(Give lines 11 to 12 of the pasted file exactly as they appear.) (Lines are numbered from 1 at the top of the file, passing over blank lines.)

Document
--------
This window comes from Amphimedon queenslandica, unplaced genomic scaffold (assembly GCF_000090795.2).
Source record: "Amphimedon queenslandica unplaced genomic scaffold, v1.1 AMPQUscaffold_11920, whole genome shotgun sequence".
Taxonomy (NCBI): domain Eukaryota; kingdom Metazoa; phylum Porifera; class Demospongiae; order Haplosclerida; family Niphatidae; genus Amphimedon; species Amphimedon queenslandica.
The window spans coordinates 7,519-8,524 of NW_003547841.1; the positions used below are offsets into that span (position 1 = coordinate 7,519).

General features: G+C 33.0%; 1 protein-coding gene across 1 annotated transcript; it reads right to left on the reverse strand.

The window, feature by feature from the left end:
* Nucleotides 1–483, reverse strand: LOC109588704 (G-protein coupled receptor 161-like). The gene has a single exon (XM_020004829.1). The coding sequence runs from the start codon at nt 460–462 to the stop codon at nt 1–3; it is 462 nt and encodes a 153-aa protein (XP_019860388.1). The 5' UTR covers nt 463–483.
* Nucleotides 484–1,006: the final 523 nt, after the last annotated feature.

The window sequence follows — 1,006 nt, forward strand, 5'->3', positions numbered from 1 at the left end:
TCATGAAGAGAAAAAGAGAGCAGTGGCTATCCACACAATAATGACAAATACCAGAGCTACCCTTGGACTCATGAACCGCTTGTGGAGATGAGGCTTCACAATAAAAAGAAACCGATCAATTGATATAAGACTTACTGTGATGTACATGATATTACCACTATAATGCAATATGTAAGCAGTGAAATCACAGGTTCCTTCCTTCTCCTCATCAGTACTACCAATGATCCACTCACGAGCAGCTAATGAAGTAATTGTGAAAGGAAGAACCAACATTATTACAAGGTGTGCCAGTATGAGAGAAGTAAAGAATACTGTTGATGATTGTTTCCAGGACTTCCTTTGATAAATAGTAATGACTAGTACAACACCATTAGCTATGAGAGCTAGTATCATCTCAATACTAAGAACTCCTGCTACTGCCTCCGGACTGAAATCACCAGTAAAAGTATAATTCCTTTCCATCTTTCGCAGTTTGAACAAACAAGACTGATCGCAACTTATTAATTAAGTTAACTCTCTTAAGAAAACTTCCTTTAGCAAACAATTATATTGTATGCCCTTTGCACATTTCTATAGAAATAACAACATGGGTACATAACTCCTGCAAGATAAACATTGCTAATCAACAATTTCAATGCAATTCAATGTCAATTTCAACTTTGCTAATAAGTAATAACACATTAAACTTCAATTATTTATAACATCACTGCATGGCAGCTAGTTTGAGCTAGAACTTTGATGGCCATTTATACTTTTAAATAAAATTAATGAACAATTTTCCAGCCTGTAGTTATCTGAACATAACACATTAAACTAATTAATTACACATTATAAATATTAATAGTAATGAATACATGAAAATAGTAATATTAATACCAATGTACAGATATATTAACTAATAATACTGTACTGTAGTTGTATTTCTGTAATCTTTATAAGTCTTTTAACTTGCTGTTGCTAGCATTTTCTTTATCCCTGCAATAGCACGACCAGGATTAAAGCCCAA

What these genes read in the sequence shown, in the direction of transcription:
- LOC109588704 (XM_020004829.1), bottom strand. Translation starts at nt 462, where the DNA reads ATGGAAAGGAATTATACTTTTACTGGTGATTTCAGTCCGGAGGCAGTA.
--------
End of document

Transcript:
What these genes read in the sequence shown, in the direction of transcription:
- LOC109588704 (XM_020004829.1), bottom strand. Translation starts at nt 462, where the DNA reads ATGGAAAGGAATTATACTTTTACTGGTGATTTCAGTCCGGAGGCAGTA.